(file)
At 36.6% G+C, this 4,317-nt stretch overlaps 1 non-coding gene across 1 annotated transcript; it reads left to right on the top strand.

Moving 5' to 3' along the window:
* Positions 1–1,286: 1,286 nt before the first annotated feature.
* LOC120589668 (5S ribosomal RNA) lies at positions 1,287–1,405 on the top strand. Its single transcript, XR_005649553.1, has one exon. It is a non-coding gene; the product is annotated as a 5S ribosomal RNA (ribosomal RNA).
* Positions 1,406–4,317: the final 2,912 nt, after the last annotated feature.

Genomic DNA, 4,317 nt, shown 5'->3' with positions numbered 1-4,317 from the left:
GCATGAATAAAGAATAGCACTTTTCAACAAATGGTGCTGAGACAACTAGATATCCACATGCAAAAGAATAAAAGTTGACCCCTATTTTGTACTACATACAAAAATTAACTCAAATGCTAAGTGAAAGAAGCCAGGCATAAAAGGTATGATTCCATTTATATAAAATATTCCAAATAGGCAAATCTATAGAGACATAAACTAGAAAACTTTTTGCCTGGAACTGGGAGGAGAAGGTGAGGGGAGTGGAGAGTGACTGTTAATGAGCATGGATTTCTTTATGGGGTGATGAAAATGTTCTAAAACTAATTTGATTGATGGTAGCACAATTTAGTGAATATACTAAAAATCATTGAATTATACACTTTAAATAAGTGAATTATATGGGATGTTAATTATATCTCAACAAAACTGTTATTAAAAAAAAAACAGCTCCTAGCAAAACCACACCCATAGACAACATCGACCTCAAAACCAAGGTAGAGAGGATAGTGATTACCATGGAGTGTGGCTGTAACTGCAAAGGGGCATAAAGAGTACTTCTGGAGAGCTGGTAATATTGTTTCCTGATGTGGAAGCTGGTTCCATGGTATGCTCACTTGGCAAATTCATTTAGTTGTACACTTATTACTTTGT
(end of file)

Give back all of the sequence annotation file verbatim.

At 36.6% G+C, this 4,317-nt stretch overlaps 1 non-coding gene across 1 annotated transcript; it reads left to right on the top strand.

Moving 5' to 3' along the window:
* Positions 1–1,286: 1,286 nt before the first annotated feature.
* LOC120589668 (5S ribosomal RNA) lies at positions 1,287–1,405 on the top strand. Its single transcript, XR_005649553.1, has one exon. It is a non-coding gene; the product is annotated as a 5S ribosomal RNA (ribosomal RNA).
* Positions 1,406–4,317: the final 2,912 nt, after the last annotated feature.

Genomic DNA, 4,317 nt, shown 5'->3' with positions numbered 1-4,317 from the left:
GCATGAATAAAGAATAGCACTTTTCAACAAATGGTGCTGAGACAACTAGATATCCACATGCAAAAGAATAAAAGTTGACCCCTATTTTGTACTACATACAAAAATTAACTCAAATGCTAAGTGAAAGAAGCCAGGCATAAAAGGTATGATTCCATTTATATAAAATATTCCAAATAGGCAAATCTATAGAGACATAAACTAGAAAACTTTTTGCCTGGAACTGGGAGGAGAAGGTGAGGGGAGTGGAGAGTGACTGTTAATGAGCATGGATTTCTTTATGGGGTGATGAAAATGTTCTAAAACTAATTTGATTGATGGTAGCACAATTTAGTGAATATACTAAAAATCATTGAATTATACACTTTAAATAAGTGAATTATATGGGATGTTAATTATATCTCAACAAAACTGTTATTAAAAAAAAAACAGCTCCTAGCAAAACCACACCCATAGACAACATCGACCTCAAAACCAAGGTAGAGAGGATAGTGATTACCATGGAGTGTGGCTGTAACTGCAAAGGGGCATAAAGAGTACTTCTGGAGAGCTGGTAATATTGTTTCCTGATGTGGAAGCTGGTTCCATGGTATGCTCACTTGGCAAATTCATTTAGTTGTACACTTATTACTTTGT